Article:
Logan Paul and Floyd Mayweather’s much-hyped boxing match may not have crowned an official winner, but it brought the duo more than a dozen potentially lucrative sponsorship deals with companies like Atari, DraftKings, and OnlyFans.
The June 6 exhibition fight–presented by Mayweather Promotions, Paul’s Mavathltcs, and Cameo competitor Fanmio–saw 44-year-old Mayweather, a 50-0 former world champion, take on 26-year-old Paul, who starred in the self-dubbed “YouTube World Championship” of boxing when he fought fellow creator KSI back in 2018, and is 0-1. (His first fight with KSI ended in a draw, and wasn’t counted; their 2019 rematch went to KSI.)
Per exhibition fight rules, no judges rendered verdicts and no winner needed to be declared, but the eight-round fight notably did not end with a knockout for either Paul or Mayweather, effectively putting them at a draw. (One undercard fight, former NFL player Chad Johnson vs. mixed martial arts fighter Brian Maxwell, was also an exhibition fight with no winner declared, while the other two undercards ended with judges’ verdicts: middleweight pro boxer Luis Arias defeated Jarret Hurd, and middleweight champ Badou Jack beat Dervin Colina by TKO in round 4 in what was supposed to be a ten-round fight.)
During the lead-up to the bout, both Paul and Mayweather were vocal about the bouquet of sponsorships they’d clinched, with Mayweather going so far as to tell Showtime Sports (which aired the fight on pay-per-view at $50 a pop and apparently struggled with significant streaming issues) that the event constituted “legalized bank robbery.”
— SHOWTIME Boxing (@ShowtimeBoxing) June 3, 2021
“I’m fighting a YouTuber who thinks he’s a real fighter,” Mayweather said in Showtime’s June 4 interview. “And I’m getting crazy money for it. I’ve already made $30 million just building up to the fight. Just the buildup, I’ve already made $30 million.”
One of Mayweather’s most prominent partnerships was with creator subscription platform OnlyFans. That deal had him sign up for an account to share exclusive, safe for work, behind-the-scenes boxing content (though OnlyFans is primarily known for its trove of NSFW content), plus posts about his personal life. It also had him strolling into the ring at Miami’s Hard Rock Stadium wearing a flashy leather OnlyFans cap.
Mayweather’s entry outfit was similarly adorned with logos from sponsor BetOnline, a digital sportsbook, while his entourage wore caps from another partner, CBD/hemp cigarette manufacturer TAAT. He was additionally sponsored by longtime partner Grant Worldwide, with the boxing glove brand promoting the fight on Instagram.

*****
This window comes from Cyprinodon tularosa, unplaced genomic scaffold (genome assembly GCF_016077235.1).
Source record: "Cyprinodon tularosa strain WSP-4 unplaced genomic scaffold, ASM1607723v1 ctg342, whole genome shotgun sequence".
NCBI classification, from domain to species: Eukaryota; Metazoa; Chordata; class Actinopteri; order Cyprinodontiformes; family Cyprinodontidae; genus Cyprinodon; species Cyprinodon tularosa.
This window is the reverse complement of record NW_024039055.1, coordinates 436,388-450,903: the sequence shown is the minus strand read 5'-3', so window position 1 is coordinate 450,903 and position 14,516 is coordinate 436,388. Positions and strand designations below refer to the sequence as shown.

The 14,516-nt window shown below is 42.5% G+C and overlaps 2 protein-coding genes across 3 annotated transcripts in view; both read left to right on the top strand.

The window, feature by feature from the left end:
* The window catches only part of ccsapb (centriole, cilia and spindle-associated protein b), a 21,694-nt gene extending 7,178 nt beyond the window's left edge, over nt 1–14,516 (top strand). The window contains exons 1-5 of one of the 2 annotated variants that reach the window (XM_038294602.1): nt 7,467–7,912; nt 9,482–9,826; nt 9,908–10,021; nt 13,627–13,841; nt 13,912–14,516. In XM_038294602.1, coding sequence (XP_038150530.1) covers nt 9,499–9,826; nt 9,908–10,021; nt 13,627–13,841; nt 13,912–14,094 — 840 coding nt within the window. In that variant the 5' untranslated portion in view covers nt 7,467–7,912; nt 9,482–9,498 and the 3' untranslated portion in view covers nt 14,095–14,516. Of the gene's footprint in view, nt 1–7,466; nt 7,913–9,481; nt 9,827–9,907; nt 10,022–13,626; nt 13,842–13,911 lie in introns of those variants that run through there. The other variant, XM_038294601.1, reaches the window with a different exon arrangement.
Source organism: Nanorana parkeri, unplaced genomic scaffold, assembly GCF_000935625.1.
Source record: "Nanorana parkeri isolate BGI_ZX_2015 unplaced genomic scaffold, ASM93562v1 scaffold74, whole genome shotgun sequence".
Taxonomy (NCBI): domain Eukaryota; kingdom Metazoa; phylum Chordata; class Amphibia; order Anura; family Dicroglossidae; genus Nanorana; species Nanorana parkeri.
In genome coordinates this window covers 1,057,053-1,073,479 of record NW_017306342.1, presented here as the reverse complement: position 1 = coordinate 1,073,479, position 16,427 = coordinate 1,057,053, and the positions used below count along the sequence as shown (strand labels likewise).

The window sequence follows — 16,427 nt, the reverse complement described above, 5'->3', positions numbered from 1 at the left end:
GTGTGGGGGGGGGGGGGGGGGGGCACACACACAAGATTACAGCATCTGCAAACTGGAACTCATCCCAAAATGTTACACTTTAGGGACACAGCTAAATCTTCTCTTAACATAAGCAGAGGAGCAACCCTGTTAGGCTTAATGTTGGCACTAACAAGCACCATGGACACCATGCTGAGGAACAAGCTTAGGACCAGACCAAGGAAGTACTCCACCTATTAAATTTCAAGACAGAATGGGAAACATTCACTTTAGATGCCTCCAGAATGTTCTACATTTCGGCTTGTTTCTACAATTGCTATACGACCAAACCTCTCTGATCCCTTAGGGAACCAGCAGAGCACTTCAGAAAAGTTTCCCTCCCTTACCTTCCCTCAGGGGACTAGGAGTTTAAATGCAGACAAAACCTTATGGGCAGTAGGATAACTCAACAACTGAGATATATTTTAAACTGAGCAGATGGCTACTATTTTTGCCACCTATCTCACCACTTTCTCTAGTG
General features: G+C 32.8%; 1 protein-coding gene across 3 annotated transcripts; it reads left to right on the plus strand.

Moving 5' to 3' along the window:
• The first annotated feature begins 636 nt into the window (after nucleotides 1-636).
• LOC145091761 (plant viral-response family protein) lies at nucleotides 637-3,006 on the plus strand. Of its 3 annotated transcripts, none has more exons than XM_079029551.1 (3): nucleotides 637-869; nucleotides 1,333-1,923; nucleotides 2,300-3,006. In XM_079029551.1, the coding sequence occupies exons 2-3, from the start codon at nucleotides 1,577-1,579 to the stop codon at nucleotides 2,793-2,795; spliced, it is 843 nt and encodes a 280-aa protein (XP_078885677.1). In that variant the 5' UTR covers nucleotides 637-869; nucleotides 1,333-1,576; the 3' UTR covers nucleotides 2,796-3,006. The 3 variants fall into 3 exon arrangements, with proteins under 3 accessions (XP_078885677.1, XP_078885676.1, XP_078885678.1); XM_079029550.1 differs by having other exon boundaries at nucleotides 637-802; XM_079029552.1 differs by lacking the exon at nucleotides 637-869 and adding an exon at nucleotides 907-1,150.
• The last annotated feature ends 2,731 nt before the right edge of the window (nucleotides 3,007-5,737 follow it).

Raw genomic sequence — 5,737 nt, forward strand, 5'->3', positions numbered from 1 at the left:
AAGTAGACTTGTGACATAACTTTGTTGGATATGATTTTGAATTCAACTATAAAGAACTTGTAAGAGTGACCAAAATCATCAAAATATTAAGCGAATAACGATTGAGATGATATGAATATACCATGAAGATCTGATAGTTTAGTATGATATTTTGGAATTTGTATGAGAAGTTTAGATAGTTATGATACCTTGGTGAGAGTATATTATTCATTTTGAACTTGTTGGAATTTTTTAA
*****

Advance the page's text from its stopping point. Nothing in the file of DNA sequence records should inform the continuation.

are you going with the guy wearing a charzard necklace or the guy wearing an onlyfans hat? pic.twitter.com/TkbjjWAuPj
— kelton. (@keltonbluebook) June 7, 2021
His trunks for the bout bore logos from partners EthereumMax.org, Fashion Nova and its offshoot NovaMEN, Limitless X (a marketplace selling health supplements), and SMILZ, a CBD brand created by Mayweather and Jas Mathur, CEO of Limitless X.
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Paul, meanwhile, headlined his crop of sponsors with legacy video game company Atari and its newly launched cryptocurrency, the Atari Token. Atari’s logo had pride of place his bright-yellow trunks during the match, space shared by Mavathltcs, influencer content-auctioning platform SuperBid, and Fashion Nova.
— Atari Token (@ataritoken) June 7, 2021
Following the bout, Atari tweeted that it and Paul have “much more than this in store.”
Paul also partnered with buzzy fintech company Current for a $10,000 cash giveaway, and highlighted the business on his walkout robe and in a prefight upload on his YouTube channel (where he has 23.1 million subscribers) June 5.
“Banks are old, lame, and outdated–like Floyd Mayweather,” he chirps, flashing his Current-branded Visa. “Current, however, is new, cool, and changing the game, like me.” (A second prefight video, this one an episode of Paul’s long-running podcast Impaulsive, similarly featured a shout-out for yet another sponsor, metal wallet company Ridge.)
To participate in the Current giveaway, folks must sign up using Paul’s referral code LOGAN, and they’ll be automatically entered to win up to $500 each, for a total of $10,000. Current tells Tubefilter the fight sponsorship is part of an overall “comprehensive partnership” with Paul.
It’s worth noting that, though it wasn’t part of a sponsorship, Paul’s walkout outfit also featured the mint-condition, first-edition, one-of-three Charizard Pokémon card he bought for $150,000 in October 2020.
The Current giveaway wasn’t Paul’s only handout for fans. He and another sponsor, cryptocurrency trading and tracking platform Blockfolio, promoted the fight by listing a giveaway that’ll reward 10 people with $10,000 each in currency Ethereum.
And, of course, sponsorships didn’t only go to the individual combatants. Paul and Mayweather’s battleground was ringed in branding from major partners DraftKings and CashApp. (The latter is known for sponsoring creators; it’s the overall partner for creator org 100 Thieves’ 15,000-square-foot headquarters in L.A.) Presenting sponsor Fanmio didn’t appear on the ring branding, but vended pay-per-view tickets that came with limited-edition event T-shirts.
Both Mayweather and Paul have given figures for how much they expect to make from sponsors–Mayweather’s aforementioned claim of $30 million, and Paul told TMZ he anticipates making around $20 million–but it’s not clear how much they might make from the event outside of partnerships. It’s been reported that Paul was slated to receive a $250,000 base salary plus 10% of pay-per-view sales, but those figures haven’t been officially confirmed.
Viewership figures for the fight have not yet been disclosed.